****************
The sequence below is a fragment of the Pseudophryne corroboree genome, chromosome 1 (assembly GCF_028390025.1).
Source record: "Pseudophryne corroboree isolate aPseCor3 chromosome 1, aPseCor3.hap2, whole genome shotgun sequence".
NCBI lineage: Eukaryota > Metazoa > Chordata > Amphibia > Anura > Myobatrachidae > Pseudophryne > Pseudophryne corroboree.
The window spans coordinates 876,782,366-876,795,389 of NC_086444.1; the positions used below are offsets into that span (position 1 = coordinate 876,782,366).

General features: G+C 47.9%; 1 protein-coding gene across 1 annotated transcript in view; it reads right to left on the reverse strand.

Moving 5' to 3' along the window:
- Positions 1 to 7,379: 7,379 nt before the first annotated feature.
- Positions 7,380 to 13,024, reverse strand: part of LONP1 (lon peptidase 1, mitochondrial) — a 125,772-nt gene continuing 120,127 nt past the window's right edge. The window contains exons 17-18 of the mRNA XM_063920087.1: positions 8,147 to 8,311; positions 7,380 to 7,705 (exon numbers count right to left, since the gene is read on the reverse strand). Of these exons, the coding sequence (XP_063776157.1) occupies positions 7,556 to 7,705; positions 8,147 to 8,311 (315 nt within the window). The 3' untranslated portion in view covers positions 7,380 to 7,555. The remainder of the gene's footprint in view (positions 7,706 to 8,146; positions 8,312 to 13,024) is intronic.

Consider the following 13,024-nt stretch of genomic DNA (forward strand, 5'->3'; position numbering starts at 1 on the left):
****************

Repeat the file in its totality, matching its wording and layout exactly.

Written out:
The sequence below is a fragment of the Pseudophryne corroboree genome, chromosome 1 (assembly GCF_028390025.1).
Source record: "Pseudophryne corroboree isolate aPseCor3 chromosome 1, aPseCor3.hap2, whole genome shotgun sequence".
NCBI lineage: Eukaryota > Metazoa > Chordata > Amphibia > Anura > Myobatrachidae > Pseudophryne > Pseudophryne corroboree.
The window spans coordinates 876,782,366-876,795,389 of NC_086444.1; the positions used below are offsets into that span (position 1 = coordinate 876,782,366).

General features: G+C 47.9%; 1 protein-coding gene across 1 annotated transcript in view; it reads right to left on the reverse strand.

Moving 5' to 3' along the window:
- Positions 1 to 7,379: 7,379 nt before the first annotated feature.
- Positions 7,380 to 13,024, reverse strand: part of LONP1 (lon peptidase 1, mitochondrial) — a 125,772-nt gene continuing 120,127 nt past the window's right edge. The window contains exons 17-18 of the mRNA XM_063920087.1: positions 8,147 to 8,311; positions 7,380 to 7,705 (exon numbers count right to left, since the gene is read on the reverse strand). Of these exons, the coding sequence (XP_063776157.1) occupies positions 7,556 to 7,705; positions 8,147 to 8,311 (315 nt within the window). The 3' untranslated portion in view covers positions 7,380 to 7,555. The remainder of the gene's footprint in view (positions 7,706 to 8,146; positions 8,312 to 13,024) is intronic.

Consider the following 13,024-nt stretch of genomic DNA (forward strand, 5'->3'; position numbering starts at 1 on the left):